My name is Stephen David Worrall and I am studying for a PhD
in Nanoscience through the North West Nanoscience Doctoral Training Centre
) working alongside an array of hugely talented researchers. This means I spend
my time researching cutting edge science and trying to further our
understanding of the world around us by performing experiments in the
laboratory and reading up on the latest scientific developments. I work in the
Centre for Nanoporous Materials (CNM
is in the School of Chemistry
here at the University of Manchester.
Working in the CNM for Dr Martin Attfield means that my work focuses on the use of “nanoporous materials”. You will
already be familiar with normal porous materials like sponges which contain a
network of interconnected channels, where this network reaches the surface of
the sponge can be seen with the naked eye. Nanoporous materials are very similar;
the difference is that the interconnected channels are between 1,000,000 and
100,000,000 times smaller than in a sponge, around 1 nanometre (nm) wide
instead of 10 – 1000 millimetre (mm) wide. The nanoporous materials I work on
are called Metal – Organic Frameworks (MOFs) which are a new, large group of nanoporous
crystals with a huge number of potential uses. I am interested in using them as
moulds to “grow” metal wires which, with the network of
interconnected channels in MOFs acting as a template, will be just 1 nm wide.
Such small metal wires could find uses in fields as varied as the catalysis of
pharmaceutically important chemical reactions and the fabrication of electronic
As well as working in the CNM, I also work for Professor
Robert Dryfe in his “electrochemistry” group; where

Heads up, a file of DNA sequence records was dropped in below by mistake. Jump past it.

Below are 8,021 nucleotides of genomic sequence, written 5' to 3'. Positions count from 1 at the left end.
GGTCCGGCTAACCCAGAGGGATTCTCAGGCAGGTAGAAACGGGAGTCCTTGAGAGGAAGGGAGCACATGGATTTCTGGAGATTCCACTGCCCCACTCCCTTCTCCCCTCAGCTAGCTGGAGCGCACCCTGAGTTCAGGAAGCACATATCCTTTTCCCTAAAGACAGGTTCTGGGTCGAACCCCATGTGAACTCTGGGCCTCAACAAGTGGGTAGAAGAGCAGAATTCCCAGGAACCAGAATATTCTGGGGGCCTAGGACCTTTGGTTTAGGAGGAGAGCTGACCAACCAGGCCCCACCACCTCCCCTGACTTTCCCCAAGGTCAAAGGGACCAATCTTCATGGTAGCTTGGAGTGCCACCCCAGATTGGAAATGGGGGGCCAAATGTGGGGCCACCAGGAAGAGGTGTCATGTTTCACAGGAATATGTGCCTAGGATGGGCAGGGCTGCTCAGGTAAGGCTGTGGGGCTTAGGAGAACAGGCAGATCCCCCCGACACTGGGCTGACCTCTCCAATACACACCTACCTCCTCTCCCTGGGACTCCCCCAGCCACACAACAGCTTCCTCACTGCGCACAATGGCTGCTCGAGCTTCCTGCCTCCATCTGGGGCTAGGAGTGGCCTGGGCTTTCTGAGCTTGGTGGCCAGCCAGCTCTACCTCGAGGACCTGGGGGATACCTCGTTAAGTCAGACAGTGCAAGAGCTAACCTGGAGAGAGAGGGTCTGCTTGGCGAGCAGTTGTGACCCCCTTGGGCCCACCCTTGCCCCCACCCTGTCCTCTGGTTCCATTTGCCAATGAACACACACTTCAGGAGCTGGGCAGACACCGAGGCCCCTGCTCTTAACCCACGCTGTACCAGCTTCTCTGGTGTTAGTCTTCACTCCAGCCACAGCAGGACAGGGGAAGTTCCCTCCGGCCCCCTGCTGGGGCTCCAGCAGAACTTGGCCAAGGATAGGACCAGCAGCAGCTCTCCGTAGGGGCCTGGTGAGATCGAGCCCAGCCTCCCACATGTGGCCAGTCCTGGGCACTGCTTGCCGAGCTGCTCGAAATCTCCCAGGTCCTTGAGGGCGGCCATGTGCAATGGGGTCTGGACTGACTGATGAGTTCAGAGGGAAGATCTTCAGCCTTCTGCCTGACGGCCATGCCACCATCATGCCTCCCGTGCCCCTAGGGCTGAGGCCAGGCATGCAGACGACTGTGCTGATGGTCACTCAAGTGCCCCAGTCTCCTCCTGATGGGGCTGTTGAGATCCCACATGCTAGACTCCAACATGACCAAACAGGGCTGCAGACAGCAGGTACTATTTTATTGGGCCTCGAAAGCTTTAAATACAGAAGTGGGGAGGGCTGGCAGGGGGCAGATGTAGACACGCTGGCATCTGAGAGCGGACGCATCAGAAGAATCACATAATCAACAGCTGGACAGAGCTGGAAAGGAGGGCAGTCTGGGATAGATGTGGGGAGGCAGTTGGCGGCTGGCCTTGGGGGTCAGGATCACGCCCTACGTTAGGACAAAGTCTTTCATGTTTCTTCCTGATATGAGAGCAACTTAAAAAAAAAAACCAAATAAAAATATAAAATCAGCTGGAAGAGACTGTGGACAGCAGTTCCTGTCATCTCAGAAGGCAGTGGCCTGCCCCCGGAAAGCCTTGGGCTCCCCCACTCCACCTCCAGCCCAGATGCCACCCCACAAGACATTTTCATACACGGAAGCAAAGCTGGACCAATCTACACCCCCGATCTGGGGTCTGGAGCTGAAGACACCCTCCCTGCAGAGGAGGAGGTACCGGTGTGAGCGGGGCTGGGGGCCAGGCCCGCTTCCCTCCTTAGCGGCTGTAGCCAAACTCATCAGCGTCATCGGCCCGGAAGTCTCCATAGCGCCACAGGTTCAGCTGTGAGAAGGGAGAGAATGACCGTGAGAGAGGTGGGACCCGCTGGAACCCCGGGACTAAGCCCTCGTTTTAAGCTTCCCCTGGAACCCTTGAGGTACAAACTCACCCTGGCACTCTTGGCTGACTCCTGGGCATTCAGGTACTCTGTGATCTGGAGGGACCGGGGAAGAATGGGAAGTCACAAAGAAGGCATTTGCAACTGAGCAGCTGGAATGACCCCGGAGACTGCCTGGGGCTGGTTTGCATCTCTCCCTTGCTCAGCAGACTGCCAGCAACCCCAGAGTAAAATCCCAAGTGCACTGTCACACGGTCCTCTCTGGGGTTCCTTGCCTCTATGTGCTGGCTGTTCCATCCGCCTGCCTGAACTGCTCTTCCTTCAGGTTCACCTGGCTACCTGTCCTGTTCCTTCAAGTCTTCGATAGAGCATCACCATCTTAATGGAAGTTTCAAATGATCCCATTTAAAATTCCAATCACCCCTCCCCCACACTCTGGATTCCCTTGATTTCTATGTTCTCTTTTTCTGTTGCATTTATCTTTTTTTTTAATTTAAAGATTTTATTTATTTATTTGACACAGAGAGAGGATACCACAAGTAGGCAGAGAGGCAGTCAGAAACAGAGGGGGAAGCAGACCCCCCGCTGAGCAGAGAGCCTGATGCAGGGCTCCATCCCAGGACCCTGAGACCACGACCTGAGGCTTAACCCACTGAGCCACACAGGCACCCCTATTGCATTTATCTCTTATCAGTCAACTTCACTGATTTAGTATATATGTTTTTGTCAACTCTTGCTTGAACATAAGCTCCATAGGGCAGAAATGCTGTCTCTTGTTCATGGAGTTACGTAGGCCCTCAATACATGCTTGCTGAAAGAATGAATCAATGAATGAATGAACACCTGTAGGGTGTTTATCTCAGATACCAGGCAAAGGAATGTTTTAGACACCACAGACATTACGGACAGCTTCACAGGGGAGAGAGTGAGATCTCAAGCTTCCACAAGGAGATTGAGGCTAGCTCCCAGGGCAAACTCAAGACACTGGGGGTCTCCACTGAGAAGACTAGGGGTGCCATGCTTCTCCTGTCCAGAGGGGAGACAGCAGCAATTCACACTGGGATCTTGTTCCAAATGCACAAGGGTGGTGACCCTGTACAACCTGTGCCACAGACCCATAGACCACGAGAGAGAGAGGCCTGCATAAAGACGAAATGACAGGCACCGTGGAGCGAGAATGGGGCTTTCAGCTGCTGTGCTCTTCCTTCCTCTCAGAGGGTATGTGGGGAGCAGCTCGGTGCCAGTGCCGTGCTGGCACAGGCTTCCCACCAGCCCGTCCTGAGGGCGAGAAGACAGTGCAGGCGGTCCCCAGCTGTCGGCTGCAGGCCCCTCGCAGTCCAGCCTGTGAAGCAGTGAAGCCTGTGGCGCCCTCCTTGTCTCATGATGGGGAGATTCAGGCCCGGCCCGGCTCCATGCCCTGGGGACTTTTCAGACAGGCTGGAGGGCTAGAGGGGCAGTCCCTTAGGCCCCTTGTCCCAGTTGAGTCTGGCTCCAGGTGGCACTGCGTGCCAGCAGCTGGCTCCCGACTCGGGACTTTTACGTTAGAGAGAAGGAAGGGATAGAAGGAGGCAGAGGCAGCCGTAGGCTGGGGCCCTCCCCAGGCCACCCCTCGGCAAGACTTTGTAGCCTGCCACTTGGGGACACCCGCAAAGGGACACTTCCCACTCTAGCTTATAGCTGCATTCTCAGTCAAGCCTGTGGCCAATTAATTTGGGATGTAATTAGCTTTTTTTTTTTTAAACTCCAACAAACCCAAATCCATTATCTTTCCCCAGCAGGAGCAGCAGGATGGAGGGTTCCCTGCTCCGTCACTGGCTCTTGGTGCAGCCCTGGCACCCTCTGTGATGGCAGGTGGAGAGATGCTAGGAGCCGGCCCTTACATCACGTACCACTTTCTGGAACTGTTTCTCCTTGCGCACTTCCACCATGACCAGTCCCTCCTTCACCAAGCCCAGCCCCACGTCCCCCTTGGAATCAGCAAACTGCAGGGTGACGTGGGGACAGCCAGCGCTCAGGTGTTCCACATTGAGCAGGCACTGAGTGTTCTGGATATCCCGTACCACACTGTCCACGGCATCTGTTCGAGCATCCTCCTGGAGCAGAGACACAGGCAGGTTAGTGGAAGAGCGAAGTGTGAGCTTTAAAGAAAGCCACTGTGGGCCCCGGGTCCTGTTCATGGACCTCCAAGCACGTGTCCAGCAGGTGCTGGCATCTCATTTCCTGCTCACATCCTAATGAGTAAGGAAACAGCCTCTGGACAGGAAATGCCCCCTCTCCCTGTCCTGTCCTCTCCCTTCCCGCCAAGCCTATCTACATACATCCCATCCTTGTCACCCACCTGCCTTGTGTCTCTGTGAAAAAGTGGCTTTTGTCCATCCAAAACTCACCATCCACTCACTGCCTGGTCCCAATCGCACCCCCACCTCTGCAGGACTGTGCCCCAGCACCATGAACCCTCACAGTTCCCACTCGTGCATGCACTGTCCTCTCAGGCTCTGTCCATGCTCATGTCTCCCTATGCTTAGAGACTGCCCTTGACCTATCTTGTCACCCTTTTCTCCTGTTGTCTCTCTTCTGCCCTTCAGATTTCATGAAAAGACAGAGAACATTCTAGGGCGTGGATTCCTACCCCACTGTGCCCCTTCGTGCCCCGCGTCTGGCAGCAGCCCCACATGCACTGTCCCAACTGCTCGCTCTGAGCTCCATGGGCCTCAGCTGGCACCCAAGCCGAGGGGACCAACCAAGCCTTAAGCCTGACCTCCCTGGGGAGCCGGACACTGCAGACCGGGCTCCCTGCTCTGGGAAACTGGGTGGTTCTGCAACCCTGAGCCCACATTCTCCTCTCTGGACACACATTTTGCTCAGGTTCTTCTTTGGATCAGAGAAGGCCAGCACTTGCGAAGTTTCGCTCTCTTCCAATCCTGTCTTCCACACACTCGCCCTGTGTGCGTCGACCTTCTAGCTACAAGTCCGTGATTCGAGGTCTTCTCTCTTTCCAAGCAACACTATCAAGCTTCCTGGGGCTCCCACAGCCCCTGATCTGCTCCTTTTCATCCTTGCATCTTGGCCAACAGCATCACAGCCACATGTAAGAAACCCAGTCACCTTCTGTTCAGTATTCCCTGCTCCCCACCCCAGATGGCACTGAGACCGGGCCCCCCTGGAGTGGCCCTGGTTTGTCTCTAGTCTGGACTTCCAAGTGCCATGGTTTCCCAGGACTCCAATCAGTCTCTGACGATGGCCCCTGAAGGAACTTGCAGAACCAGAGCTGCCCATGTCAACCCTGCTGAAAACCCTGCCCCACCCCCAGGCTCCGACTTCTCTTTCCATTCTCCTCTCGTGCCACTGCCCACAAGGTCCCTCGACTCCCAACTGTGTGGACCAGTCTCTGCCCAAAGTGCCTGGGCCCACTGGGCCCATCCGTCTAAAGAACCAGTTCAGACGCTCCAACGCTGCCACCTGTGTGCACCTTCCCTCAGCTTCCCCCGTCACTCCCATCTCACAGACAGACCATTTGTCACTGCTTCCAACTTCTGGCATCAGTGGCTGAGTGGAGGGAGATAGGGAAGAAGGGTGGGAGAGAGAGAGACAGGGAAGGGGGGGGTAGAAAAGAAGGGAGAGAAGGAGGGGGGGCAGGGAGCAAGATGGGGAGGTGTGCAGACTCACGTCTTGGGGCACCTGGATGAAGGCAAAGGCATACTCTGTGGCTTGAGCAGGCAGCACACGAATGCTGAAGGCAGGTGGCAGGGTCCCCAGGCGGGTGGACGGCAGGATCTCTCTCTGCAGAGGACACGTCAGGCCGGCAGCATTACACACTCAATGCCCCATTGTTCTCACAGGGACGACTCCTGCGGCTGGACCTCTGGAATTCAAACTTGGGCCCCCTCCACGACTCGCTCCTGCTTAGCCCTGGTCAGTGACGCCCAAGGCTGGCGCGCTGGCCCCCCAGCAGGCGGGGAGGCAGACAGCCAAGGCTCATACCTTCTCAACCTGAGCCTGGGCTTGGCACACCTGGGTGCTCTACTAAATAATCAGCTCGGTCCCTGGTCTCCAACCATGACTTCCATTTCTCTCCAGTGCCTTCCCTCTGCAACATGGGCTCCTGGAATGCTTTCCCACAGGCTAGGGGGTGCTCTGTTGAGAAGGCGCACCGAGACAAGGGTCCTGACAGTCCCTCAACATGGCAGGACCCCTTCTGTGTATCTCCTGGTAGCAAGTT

research is focussed on the interface between chemistry and electricity. It is
the work in this research group that enables me to “grow” metal wires by a
process called electrodeposition. The MOF crystals are attached to a sheet of
metal which is negatively charged, the coated sheet of metal is then placed in
a solution containing dissolved metal cations (which are positively charged).
The opposite charges attract each other and the dissolved metal makes its way
through the channels of the MOF crystals to reach the metal plate and deposit
as solid metal, as this happens over and over again the metal wires eventually
Before doing my PhD in Nanoscience, I studied for a MChem in
Chemistry with Industrial Experience in the School of Chemistry here at the University of Manchester. To get on to
this course I needed an A level in Chemistry and two other A levels, one of
which was a science. As I’d done Biology, Chemistry, Maths and Physics, I was
perfectly equipped! This degree was perfect for me as I got to spend my penultimate
year working full time for a FTSE 100 Chemical Company and my final year working for Dr Andrew Horn as a Masters researcher in his laboratory.
This gave me experience of both the industrial and academic career paths and
helped me make the decision to carry on with research after I finished my
It was the right decision for me as not only do I get to
research new, interesting and exciting science but being a PhD researcher also
gives me the opportunity to be involved in the fantastic outreach work that
goes on at the University of Manchester, both as an Outreach Demonstrator for the School of Chemistry and through my role as a Widening Participation (WP) Fellow.
I get to work with school children both in their schools and at the university
and enthuse them about my work and science in general through talks, workshops
and practical demonstrations. There are not many other jobs where you can explode
things on a regular basis!
For a list of the researchers working in the NOWNano DTC, the
fascinating and varied projects they are working on and the award winning
academics they are working for see here, here, here and here.
For the latest research going on in the CNM, click here.
For details on all the different sorts of Chemistry degree